Literacy workers experience reporting requirements aligned with enumerative discourses as ruptured from how they otherwise know the diverse, shape-shifting actualities of literacy learning. Experiences of rupture generate reform proposals for program-level accountability that better represents actual learner gains – especially in confidence and social connectedness. However, within an obdurate regime, critiques of enumeration don't stick, and accountability reform proposals aren't taken up. Reporting arrangements are held in place by their attachments into human resource quantifications and jurisdictional rate competitions, and by their parallel alignment with "management by outcomes."
Here is something from Chritine's abstract that people working in literacy in Ontario will recognize:
For nearly two decades federal policymakers in Canada have overseen a project that involves curricularizing the International Adult Literacy Survey (IALS), creating a virtual literacy for policy interests, and not teaching and learning. In addition, recent reformulations of the IALS testing initiative are being used to classify learners and redirect literacy policy development in order to focus educational efforts on certain groups of adults over others. Based on these reformulations, work is currently underway to develop and widely market to policymakers a comprehensive IALS derived literacy learning system that includes instruction, assessment and program accountability elements.

Leading the IALS curricular and policy projects are consultants who were directly involved in developing and implementing the IALS. They and others have honed their expertise developing various IALS derived curricular products over the years, such as assessments and a ‘basic skills' curriculum framework, the Essential Skills.
 And something from Tannis' abstract that literacy students might relate to:
This paper uses governmentality analytics to examine the statistical indicators of adult literacy developed by the Organization for Economic Cooperation and Development (OECD) and first employed in the 1994 International Adult Literacy Survey. ...Drawing on empirical data from one jurisdiction in an OECD member nation, I outline how adult literacy policies based on these calculations coerce and punish those who are poor or unemployed. I argue that, by disciplining those who are not ‘productive'—even those who are not working because of injury, discrimination or broad economic conditions—these policies construct lack of ‘literacy' as a threat to the population as a whole. Further, the authoritarian mechanisms employed in these policies oblige (Scott, 2005, p. 25) everyone to comply with the narrow OECD definition of what constitutes an acceptably active and productive citizen.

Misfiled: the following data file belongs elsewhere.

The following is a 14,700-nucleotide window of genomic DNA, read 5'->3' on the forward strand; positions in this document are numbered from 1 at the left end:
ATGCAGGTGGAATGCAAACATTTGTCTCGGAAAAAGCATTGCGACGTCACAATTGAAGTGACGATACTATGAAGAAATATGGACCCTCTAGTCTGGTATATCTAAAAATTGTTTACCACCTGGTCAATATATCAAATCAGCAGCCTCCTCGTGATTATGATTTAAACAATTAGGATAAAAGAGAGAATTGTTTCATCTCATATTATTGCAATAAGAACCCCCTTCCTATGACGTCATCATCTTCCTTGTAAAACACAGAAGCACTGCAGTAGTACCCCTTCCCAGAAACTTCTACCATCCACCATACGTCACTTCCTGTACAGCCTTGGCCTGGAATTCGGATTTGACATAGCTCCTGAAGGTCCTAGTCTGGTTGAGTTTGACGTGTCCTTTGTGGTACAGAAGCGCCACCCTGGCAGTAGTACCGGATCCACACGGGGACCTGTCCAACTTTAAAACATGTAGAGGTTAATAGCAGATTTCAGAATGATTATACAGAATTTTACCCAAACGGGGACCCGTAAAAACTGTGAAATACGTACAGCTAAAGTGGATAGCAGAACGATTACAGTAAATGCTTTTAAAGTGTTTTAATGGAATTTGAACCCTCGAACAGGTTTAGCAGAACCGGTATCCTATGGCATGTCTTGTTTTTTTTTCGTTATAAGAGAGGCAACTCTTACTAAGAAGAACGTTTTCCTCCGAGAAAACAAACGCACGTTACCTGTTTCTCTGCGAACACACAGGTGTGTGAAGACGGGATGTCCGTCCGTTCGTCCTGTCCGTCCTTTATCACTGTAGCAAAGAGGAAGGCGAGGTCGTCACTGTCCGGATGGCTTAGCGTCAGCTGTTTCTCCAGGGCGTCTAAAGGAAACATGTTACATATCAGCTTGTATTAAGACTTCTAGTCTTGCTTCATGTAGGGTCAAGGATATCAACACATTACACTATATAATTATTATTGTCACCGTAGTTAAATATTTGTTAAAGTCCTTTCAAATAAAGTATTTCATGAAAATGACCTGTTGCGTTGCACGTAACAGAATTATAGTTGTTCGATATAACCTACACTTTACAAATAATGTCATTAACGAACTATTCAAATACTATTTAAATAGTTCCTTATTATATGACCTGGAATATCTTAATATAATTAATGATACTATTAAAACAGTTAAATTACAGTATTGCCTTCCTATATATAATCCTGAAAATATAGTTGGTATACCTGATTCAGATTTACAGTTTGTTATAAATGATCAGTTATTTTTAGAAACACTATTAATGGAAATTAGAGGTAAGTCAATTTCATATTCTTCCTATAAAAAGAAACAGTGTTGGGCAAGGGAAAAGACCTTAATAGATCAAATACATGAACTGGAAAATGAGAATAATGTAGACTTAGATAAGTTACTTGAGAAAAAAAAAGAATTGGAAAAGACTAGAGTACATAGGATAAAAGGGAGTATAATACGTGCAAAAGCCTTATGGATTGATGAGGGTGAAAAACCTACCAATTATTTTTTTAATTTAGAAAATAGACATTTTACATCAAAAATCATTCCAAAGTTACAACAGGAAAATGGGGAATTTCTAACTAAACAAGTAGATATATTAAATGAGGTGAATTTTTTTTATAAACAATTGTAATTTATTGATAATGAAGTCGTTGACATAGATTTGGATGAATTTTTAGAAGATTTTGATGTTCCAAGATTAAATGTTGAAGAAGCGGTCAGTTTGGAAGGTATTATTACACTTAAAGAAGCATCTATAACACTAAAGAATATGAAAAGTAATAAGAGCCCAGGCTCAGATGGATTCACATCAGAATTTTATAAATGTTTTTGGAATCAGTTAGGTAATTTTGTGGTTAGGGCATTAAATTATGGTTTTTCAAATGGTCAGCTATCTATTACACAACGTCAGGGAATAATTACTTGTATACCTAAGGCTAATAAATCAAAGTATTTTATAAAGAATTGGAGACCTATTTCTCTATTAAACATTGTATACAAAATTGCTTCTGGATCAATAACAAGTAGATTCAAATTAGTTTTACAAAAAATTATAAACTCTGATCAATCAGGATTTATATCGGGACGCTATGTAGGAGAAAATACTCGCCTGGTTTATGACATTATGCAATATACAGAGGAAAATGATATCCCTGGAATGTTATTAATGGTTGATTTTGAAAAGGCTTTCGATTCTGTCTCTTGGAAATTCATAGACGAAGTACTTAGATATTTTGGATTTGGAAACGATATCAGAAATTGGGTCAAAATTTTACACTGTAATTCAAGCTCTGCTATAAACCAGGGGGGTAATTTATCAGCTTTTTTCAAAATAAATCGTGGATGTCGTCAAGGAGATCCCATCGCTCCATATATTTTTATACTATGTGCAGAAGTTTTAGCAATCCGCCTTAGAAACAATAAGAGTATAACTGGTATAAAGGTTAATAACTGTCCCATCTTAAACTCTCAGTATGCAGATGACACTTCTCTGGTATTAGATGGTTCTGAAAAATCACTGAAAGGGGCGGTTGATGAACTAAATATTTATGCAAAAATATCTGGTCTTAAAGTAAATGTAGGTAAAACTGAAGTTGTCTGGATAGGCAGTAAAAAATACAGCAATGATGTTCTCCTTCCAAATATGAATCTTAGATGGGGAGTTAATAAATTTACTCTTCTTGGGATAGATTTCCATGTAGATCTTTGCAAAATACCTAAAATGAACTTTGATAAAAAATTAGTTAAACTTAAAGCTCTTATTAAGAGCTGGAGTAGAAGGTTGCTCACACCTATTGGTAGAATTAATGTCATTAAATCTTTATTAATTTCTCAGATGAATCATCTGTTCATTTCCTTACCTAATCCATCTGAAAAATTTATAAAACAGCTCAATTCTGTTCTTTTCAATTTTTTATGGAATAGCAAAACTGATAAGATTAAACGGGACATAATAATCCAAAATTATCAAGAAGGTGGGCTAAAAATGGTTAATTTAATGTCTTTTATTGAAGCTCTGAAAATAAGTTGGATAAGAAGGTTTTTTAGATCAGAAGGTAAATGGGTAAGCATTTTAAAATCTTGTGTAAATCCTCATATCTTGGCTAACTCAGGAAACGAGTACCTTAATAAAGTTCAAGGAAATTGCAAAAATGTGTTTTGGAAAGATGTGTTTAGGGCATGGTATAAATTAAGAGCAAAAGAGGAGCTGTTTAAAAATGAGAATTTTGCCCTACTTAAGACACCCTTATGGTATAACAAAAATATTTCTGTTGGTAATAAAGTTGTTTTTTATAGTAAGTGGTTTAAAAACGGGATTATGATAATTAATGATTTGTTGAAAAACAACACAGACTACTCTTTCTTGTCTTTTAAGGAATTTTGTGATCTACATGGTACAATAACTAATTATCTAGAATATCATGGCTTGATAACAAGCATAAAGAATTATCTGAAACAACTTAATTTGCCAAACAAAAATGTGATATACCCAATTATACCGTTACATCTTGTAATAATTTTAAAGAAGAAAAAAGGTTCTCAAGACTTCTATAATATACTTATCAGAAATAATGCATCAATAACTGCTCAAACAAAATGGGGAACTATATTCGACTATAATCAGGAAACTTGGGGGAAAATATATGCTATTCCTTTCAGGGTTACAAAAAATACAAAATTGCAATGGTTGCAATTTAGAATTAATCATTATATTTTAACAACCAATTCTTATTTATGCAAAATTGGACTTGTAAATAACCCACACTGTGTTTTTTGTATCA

Here are some of the presenters talking about how numbers represent, or not, literacy. You will see Tannis Atkinson at 4:44.


"Understanding how each individual learns is a large facet of the research. Since different approaches work for different students, reading literacy should be taught with an extremely dynamic approach, custom-catered to each type of student."

This is from an article by Trish Underwood called Recent Trends in Literacy and Reading Instruction about some research into teaching reading.

I just thought I'd post it here in case this was news to you :)

Math Lesson